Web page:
administration of policemen's discipline to so-called drunken cases in hot weather. Most frequently such cases are suffering far more from other causes than from liquor—from debility, heat-stroke, or some other cause peculiar to or resulting from the weather—added to a degree of intoxication which under ordinary circumstances might not attract an officer's attention—not unfrequently from the policeman's club or rough handling. The thing they need is medical attention, or at least medical examination, before being thrust into a hot, close cell.
The meeting of the British Association for this year is to be held at Newcastle-on-Tyne, under the presidency of Prof. W. H. Flower, F.R.S. The presidents of the various sections are as follows: A, Mathematical and Physical Science, Captain W. De W. Abney, R.E., C.B., F.R.S.—B, Chemical Science, Sir I. Lowthian Bell, F.R.S.—C. Geology, Prof. James Geikie, LL.D., F.R.S.—D, Biology, Prof. J. S. Burdon-Sanderson, M.A., M.D., LL.D., F.R.S.—E, Geography, Colonel Sir Francis de Winton, K.C.M.G., F.R.G.S.—F, Economic Science and Statistics, Prof. F. Y. Edgeworth, M.A., F.S.S.—G, Mechanical Science, William Anderson, M. Inst. C.E.—H, Anthropology, Prof. Sir W. Turner, LL.D., F.R.S.
A Botanical Congress has been called by the Botanical Society of France, to be held in Paris in August, for the presentation and discussion of treatises on botanical subjects, pure or applied. Particular attention will be given to considering the usefulness of establishing joint action looking to the preparation of maps showing the distribution of species and genera over the globe; and to the characters for classification furnished by anatomy.
The French Association for the Advancement of Science will meet in Paris, August 8th to 15th.
An affection similar to sunstroke is described by the "British Medical Journal" as produced by the electric light, and is called "electric-light stroke." It is very liable to attack the men working at the electric furnace of the Creuzot steel-works. As the heat emitted by this furnace is not felt to any great degree, the fact lends probability to the supposition that the "stroke" is an effect of light rather than of heat.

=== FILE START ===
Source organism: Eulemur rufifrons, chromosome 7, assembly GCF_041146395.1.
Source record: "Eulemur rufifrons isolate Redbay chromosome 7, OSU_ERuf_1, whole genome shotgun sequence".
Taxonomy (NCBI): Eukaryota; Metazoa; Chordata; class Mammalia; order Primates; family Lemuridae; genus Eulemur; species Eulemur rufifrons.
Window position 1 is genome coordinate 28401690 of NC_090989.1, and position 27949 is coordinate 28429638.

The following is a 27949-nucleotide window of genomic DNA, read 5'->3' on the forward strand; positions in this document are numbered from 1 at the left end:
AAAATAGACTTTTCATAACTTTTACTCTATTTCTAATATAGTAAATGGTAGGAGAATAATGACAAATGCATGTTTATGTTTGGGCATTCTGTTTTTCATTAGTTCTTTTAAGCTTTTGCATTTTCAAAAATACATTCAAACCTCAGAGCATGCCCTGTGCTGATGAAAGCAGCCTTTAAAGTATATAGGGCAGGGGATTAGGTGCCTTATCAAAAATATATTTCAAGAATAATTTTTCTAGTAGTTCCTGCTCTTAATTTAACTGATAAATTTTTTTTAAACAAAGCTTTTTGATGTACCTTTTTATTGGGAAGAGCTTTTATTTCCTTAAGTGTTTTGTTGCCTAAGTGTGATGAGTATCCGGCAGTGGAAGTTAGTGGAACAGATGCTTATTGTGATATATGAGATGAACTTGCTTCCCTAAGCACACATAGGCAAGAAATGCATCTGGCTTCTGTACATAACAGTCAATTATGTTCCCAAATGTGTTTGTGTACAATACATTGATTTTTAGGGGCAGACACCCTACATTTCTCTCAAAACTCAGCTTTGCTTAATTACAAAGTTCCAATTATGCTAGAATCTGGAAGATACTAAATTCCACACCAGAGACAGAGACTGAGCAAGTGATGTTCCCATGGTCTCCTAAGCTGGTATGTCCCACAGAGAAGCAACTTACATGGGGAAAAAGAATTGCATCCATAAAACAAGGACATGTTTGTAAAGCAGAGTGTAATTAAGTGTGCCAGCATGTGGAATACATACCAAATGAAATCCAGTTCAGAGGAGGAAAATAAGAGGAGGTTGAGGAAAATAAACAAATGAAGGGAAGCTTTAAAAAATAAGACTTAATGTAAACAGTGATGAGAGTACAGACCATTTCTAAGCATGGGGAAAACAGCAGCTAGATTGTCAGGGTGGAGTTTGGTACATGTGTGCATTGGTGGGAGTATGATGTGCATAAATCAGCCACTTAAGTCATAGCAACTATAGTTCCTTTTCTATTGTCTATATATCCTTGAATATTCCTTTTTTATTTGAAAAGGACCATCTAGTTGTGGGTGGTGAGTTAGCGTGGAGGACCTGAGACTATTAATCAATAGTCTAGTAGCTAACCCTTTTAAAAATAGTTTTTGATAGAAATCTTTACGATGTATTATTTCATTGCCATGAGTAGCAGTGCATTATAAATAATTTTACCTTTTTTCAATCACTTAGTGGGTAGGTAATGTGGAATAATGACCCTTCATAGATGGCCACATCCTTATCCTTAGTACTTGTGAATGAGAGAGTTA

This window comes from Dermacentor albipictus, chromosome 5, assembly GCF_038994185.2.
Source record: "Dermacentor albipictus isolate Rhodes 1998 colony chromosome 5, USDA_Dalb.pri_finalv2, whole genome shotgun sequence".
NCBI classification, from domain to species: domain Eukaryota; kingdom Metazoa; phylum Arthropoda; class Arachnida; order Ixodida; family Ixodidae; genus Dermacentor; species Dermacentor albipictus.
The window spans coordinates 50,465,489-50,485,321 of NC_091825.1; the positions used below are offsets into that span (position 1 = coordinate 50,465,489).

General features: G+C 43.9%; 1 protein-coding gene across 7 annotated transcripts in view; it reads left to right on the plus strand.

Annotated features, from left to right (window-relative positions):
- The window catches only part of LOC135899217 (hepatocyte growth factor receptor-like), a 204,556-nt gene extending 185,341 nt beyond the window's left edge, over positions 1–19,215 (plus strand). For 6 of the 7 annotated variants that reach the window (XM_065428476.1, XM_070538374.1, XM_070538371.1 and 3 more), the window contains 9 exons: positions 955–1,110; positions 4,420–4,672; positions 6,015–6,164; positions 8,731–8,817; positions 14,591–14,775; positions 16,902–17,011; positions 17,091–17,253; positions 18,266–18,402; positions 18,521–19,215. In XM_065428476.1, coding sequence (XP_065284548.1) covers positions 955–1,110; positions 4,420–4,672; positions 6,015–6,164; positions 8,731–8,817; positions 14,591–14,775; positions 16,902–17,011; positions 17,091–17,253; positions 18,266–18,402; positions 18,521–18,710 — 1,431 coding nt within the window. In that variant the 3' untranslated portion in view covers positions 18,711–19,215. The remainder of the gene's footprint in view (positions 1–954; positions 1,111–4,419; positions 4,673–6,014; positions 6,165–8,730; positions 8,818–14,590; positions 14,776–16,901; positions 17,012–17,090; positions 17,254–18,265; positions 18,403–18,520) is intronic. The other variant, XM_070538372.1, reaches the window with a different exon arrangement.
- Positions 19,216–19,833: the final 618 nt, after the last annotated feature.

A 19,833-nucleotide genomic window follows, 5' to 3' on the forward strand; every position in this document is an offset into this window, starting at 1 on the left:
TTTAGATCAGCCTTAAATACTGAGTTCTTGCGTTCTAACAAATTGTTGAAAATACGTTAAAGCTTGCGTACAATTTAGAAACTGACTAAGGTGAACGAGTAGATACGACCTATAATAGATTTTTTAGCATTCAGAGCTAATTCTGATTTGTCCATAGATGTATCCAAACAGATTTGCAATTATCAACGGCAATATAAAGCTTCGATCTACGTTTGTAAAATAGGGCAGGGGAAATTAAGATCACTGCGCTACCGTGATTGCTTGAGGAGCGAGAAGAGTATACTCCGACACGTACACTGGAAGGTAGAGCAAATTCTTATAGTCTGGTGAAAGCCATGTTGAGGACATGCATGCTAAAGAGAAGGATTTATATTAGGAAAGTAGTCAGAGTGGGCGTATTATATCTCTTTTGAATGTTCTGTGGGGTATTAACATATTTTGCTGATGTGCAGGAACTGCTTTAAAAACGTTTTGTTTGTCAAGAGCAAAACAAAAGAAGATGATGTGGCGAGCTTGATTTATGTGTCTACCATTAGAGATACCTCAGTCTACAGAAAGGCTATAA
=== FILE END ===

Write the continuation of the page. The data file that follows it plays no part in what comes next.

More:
The French Academy of Sciences offers for 1889 the Prix Vaillant, of three thousand francs, for the best work on diseases of cereals in general; a grand prize of three thousand francs for the complete study of the embryology and development of any animal; the Prix Bréant, of one hundred thousand francs, for a specific against cholera; and a prize of five hundred francs for a theoretical and practical essay on the progress of aërial navigation since 1880.
M. Chevreul died at his home in Paris, from natural exhaustion of his vital force, April 9th, at the age of one hundred and two years, eleven months, and nine days. He had lived very quietly since the celebration of the completion of his one hundredth year, August 31, 1886. He was accustomed to drive daily to see the progress made in the erection of the Eiffel Tower. His son, M. Henri Chevreul, had recently died; and, although the fact had not been communicated to him, he seemed to have some suspicion of it, and to be anxious. On his return from his last drive, the Wednesday before his death, he was very weak, and had to be helped, with some difficulty, up to his apartments; and it was evident that the end was approaching. He sank gradually, without pain, till the morning of the 9th, when he expired.
Charles Martins, an eminent student in several branches of science, died in Paris, March 7th, in his eighty-third year. He was appointed a Fellow in Natural History in the Faculty of Medicine in 1839; lectured on geology at the Sorbonne; became Professor of Botany at Montpellier in 1851; was elected to the Academy of Sciences, Section of Rural Economy, in 1863. He was also a great traveler; in his long career, he devoted himself with equal success to the study of meteorology, physics, botany, paleontology, comparative anatomy, and physiology. Wherever he went, he studied alike the customs, fauna and flora, and the physical phenomena of the region, and he described them all in his book, "From Spitzenberg to the Sahara." With Bravais and Lepileur he ascended Mont Blanc in 1844, and verified the results which De Saussure had reached.
Prof. Donders, of the University of Utrecht, one of the first of contemporary physiologists, has recently died. He was the author of valuable studies on accommodation (of eye-sight), binocular vision, astigmatism, and phonation, which have become standards.
The Rev. Dr. Frederick A. P. Barnard, late President of Columbia College, died at his home in this city, April 27th, a few days less than eighty years of age. We gave a sketch of his earlier life in the "Monthly" for May, 1877, and purpose to publish in a future number a fitting memorial of the great services which he rendered to the cause of education.
M. G. Meninghini, Professor of Geology in the University of Pisa since 1849, died January 29th, seventy-eight years of age.
Signor Angelo Genocchi, President of the Academy of Sciences of Turin, died March 7th, aged seventy-one years.